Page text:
For me, this point of Jesse’s is particularly successful because it not only encourages positive digital citizenship, but allows teachers to be political in a diplomatic way. For teachers to be positive role models, being political is a necessity, however, there is way to be a political and a way not to be political. Forcing one’s views on others is the wrong way to be political, and this is where Daniel’s argument comes into play.
Opposition: Educators Don’t Have a Responsibility to Use Technology and Social Media to Promote Social Justice and Fight Oppression
In his opening statement, Daniel argued that educators don’t have the responsibility because:
- Students are easily influenced.
- The education system is political.
- Teachers are under constant scrutiny from the public.
- Students should be encourages to think for themselves.
All of Daniels points listed above are true. Students are easily influenced and the education system is (extremely) political which is why the public cares so much about what teachers say, which therefor, is why students should be encouraged to think for themselves. Yes, this is valid, all very, very valid. Is neutrality the solution though? Let’s find out.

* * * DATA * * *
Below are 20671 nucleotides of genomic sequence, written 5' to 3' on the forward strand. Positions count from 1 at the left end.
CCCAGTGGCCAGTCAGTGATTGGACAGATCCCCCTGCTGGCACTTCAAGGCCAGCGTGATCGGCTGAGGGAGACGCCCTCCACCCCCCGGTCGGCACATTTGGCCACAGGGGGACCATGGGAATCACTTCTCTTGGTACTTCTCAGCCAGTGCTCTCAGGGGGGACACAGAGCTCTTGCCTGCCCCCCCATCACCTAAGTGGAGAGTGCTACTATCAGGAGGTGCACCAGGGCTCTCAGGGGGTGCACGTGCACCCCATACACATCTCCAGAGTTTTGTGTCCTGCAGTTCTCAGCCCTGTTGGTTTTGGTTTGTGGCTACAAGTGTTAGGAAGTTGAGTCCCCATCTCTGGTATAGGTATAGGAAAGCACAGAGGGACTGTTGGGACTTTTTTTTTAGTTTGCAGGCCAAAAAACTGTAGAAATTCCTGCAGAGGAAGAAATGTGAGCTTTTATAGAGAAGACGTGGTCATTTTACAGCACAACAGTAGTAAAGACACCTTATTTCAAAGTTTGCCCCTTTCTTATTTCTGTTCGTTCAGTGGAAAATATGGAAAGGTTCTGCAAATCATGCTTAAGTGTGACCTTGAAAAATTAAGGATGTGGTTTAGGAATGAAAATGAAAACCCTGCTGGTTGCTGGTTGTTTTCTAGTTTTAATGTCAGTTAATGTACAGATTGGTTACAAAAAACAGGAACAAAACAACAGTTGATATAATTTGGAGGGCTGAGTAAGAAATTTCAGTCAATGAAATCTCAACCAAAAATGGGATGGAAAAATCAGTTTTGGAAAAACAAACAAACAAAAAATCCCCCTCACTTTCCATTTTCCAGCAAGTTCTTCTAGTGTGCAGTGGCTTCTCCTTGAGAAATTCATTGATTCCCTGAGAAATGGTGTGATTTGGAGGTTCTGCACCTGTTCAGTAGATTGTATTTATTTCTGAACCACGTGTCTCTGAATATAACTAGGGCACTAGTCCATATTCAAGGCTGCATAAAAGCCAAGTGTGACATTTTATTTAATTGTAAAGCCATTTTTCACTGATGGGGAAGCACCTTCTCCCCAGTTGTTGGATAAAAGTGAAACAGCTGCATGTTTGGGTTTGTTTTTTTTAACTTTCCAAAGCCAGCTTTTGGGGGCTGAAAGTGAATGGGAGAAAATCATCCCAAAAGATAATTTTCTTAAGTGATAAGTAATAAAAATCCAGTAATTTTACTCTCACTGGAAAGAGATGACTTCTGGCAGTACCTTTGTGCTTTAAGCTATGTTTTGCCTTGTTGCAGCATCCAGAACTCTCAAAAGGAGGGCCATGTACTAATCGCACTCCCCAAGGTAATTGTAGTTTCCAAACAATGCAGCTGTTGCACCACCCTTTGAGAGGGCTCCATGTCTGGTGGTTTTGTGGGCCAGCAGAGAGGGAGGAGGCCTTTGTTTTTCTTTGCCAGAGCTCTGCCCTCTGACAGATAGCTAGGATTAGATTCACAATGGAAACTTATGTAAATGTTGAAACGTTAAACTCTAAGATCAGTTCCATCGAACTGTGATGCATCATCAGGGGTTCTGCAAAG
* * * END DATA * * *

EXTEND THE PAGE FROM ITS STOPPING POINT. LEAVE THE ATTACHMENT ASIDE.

This article provided by Daniel, discusses the scrutiny that teachers face and how this scrutiny has risen over time. Unfortunately, the microscope that has been placed over teachers is only getting closer. Back in the day, teachers were rarely on opposing sides with parents, but now, parents and teachers are so far against each other that snitch lines are being made to snitch on teachers that step over parent-made boundaries. Despite what Daniel’s article discusses, it closes with the following quote:
You make your living by teaching, but your profession is humanity.
This is slightly ironic for an article that seemingly encourages neutrality in teachers since I think that being for humanity is not being neutral. But do we really expect teachers to cross parents’ boundaries and take political stances? Perhaps, but also perhaps not. As Daniel mentioned, students are both easily influenced, but should also be able to think for themselves. If we teach students how to think for themselves, we not only are helping them to be critical thinkers and not be easily influenced, but we are also avoiding crossing parent-made boundaries. So the big question is: how do we teach easily influenced students to think for themselves?
Making Individuals Out Of Students: It’s All About The Facts
Presenting facts to students, or better yet, sending students off to find the facts for themselves, is a tactful strategy that maintains a political environment within your classroom. This, however, is not enough. As previously mentioned, students must also be taught the difference between fact, fiction, and opinion. Once equipped with this knowledge, students can become critical thinkers who are able to use the facts they find to create their own stance. The making of unique individuals = success!